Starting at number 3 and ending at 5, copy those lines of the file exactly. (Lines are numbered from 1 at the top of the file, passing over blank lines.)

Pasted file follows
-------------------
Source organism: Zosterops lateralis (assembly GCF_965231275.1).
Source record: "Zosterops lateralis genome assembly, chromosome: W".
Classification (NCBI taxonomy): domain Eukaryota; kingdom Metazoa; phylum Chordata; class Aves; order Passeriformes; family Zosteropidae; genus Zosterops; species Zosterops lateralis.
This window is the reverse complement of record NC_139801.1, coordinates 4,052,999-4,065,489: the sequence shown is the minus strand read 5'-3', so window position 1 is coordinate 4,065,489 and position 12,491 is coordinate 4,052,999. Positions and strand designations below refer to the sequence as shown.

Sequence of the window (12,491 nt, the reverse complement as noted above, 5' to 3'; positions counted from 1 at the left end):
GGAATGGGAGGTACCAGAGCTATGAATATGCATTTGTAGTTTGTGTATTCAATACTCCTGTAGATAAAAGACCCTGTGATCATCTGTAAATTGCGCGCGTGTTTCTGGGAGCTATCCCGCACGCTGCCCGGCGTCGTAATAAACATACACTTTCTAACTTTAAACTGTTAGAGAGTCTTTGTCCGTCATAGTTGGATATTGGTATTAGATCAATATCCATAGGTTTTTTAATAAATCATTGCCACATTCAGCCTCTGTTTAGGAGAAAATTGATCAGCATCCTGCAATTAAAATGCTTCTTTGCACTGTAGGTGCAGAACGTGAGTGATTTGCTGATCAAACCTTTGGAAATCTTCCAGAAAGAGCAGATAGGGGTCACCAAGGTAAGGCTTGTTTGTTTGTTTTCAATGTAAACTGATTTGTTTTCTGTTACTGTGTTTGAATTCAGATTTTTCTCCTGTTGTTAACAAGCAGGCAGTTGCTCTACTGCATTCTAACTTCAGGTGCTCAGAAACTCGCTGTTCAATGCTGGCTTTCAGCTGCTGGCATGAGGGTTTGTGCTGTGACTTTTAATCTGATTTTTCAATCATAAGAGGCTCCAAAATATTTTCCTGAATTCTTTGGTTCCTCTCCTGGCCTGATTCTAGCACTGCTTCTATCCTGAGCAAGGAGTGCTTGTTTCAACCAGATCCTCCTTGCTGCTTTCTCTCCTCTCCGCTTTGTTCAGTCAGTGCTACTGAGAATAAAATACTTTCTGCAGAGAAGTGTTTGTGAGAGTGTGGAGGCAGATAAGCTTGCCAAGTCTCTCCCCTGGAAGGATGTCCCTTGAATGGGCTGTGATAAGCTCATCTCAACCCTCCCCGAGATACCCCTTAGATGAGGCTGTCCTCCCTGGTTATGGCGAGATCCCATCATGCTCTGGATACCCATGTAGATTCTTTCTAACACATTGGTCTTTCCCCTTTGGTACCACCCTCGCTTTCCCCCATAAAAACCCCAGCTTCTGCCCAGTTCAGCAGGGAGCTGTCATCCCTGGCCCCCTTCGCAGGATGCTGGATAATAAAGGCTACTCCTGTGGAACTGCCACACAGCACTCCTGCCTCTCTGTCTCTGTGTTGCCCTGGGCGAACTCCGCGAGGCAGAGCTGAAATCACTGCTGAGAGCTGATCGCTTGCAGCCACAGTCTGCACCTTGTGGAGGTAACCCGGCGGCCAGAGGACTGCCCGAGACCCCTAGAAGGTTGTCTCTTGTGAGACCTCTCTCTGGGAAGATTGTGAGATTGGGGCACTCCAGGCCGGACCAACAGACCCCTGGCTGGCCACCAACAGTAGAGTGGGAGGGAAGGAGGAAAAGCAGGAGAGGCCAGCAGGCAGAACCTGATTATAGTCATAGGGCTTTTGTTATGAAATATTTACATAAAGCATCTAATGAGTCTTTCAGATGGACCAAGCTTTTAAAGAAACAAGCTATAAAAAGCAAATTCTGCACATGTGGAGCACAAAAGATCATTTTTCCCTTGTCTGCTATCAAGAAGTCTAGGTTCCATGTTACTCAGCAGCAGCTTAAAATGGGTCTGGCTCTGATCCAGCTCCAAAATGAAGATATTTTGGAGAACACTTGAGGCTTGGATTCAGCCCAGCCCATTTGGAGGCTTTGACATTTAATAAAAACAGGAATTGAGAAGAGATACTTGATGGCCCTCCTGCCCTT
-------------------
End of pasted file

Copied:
Classification (NCBI taxonomy): domain Eukaryota; kingdom Metazoa; phylum Chordata; class Aves; order Passeriformes; family Zosteropidae; genus Zosterops; species Zosterops lateralis.
This window is the reverse complement of record NC_139801.1, coordinates 4,052,999-4,065,489: the sequence shown is the minus strand read 5'-3', so window position 1 is coordinate 4,065,489 and position 12,491 is coordinate 4,052,999. Positions and strand designations below refer to the sequence as shown.

Sequence of the window (12,491 nt, the reverse complement as noted above, 5' to 3'; positions counted from 1 at the left end):